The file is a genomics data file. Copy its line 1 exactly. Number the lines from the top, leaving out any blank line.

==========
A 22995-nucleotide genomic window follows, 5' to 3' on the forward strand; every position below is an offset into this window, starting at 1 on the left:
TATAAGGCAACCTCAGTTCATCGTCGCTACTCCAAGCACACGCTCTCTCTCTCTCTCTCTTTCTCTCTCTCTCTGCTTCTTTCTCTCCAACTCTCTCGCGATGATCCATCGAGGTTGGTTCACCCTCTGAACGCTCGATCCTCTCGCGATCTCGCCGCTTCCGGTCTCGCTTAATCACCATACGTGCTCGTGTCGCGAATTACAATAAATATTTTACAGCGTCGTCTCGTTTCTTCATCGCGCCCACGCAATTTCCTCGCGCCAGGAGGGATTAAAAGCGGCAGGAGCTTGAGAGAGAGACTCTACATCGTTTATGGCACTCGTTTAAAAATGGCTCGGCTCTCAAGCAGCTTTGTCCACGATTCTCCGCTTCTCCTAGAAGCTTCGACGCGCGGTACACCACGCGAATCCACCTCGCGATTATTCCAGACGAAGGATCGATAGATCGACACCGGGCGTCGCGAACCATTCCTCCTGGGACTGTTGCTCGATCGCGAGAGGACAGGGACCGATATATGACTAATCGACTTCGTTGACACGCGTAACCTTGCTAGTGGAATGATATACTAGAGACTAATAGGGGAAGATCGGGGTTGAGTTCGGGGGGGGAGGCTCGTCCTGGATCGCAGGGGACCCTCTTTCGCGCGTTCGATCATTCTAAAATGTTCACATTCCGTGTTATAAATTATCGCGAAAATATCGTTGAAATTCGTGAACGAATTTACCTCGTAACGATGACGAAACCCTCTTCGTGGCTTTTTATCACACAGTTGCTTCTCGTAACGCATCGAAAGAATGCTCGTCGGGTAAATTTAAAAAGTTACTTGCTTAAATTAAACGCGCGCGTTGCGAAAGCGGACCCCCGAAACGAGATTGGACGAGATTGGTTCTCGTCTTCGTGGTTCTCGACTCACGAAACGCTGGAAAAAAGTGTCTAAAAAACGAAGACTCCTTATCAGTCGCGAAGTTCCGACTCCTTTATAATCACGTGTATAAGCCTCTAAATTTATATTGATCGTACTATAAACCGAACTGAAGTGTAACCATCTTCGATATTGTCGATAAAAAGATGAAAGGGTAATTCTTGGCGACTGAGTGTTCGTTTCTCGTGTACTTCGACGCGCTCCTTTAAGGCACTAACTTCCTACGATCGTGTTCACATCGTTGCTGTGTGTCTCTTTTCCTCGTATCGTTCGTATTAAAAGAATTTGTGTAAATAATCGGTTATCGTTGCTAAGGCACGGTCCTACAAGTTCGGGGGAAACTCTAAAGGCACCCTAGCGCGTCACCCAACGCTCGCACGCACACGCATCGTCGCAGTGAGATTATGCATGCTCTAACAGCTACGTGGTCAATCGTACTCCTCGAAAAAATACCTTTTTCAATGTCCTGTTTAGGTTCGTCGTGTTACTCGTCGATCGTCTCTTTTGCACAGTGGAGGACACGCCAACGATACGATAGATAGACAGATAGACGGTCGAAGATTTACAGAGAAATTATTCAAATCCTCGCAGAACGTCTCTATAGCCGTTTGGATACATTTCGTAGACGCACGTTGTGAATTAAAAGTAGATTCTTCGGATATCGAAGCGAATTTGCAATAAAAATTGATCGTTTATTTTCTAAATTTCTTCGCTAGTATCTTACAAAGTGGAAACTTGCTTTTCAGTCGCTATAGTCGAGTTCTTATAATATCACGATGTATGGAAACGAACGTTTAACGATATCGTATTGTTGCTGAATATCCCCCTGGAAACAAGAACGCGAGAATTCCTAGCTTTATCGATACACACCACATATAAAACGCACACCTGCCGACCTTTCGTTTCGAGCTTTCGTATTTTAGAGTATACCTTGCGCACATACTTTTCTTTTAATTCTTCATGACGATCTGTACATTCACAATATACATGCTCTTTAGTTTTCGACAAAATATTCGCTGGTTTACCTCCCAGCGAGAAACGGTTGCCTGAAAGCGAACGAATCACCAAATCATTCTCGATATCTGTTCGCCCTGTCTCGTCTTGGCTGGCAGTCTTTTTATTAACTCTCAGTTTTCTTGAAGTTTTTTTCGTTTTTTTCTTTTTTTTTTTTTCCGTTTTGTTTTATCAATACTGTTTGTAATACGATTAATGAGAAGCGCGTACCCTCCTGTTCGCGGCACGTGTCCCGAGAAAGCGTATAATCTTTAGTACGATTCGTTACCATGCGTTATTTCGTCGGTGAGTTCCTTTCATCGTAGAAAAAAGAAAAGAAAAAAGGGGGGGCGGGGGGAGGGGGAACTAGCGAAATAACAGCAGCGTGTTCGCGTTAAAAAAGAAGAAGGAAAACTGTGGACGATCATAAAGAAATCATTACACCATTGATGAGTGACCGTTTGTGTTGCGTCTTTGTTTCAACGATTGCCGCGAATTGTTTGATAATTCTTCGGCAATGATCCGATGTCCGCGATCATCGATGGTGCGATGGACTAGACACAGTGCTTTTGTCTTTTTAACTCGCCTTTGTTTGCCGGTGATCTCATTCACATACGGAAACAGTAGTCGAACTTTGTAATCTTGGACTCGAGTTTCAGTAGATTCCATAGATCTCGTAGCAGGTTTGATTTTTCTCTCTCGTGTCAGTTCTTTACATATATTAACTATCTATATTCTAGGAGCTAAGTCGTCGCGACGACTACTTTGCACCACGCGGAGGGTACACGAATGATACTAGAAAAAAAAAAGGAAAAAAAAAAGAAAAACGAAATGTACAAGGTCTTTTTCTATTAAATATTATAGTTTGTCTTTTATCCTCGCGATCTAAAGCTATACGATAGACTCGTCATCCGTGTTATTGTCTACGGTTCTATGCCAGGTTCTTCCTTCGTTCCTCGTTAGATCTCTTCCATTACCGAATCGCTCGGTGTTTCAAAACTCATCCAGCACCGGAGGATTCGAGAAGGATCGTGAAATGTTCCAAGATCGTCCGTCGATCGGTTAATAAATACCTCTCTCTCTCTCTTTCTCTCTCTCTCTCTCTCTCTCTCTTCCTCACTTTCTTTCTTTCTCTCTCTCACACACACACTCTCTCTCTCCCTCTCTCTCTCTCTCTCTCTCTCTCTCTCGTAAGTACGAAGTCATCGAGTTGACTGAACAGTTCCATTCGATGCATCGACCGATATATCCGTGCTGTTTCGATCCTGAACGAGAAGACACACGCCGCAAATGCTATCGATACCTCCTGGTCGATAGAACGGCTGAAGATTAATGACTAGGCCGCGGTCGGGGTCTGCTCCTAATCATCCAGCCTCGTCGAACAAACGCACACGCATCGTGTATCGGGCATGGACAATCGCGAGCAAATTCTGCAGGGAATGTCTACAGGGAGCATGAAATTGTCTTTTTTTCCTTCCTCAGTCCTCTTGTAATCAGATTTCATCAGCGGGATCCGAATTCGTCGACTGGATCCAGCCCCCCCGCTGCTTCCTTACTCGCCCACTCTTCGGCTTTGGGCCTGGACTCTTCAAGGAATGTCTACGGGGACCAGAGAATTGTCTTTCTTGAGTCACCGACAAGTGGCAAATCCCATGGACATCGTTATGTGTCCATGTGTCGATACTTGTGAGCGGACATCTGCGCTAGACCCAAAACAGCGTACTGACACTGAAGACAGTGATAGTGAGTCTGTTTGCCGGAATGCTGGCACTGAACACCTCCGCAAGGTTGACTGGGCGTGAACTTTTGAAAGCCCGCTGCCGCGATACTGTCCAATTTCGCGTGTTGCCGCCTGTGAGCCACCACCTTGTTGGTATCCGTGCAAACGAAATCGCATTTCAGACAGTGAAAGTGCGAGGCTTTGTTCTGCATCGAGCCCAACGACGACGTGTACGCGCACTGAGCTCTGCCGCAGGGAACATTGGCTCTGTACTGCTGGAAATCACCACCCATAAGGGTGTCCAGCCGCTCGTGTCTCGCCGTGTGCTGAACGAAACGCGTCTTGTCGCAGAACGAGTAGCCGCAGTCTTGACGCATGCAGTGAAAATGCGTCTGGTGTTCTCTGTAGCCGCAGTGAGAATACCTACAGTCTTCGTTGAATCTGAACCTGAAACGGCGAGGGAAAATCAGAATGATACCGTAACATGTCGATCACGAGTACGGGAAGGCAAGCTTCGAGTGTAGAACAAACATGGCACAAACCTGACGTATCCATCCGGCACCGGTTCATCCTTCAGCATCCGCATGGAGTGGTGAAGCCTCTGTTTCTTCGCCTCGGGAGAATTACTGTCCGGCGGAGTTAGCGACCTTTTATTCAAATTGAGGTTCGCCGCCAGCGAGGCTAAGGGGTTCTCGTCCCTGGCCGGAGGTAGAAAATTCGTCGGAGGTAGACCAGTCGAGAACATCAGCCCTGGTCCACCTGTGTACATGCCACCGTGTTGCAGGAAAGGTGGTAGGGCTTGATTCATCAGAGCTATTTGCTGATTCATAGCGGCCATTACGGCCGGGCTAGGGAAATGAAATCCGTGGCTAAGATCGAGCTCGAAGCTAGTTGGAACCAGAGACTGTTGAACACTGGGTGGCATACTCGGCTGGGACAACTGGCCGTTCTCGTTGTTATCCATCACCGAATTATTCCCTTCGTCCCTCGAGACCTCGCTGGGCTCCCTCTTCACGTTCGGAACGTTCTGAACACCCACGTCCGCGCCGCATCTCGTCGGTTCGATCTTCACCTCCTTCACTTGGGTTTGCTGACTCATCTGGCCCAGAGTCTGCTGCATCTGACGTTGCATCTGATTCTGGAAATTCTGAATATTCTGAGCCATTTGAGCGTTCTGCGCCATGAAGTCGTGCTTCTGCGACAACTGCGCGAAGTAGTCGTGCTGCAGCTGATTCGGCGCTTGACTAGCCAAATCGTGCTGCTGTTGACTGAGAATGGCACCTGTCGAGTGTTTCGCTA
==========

A 22995-nucleotide genomic window follows, 5' to 3' on the forward strand; every position below is an offset into this window, starting at 1 on the left: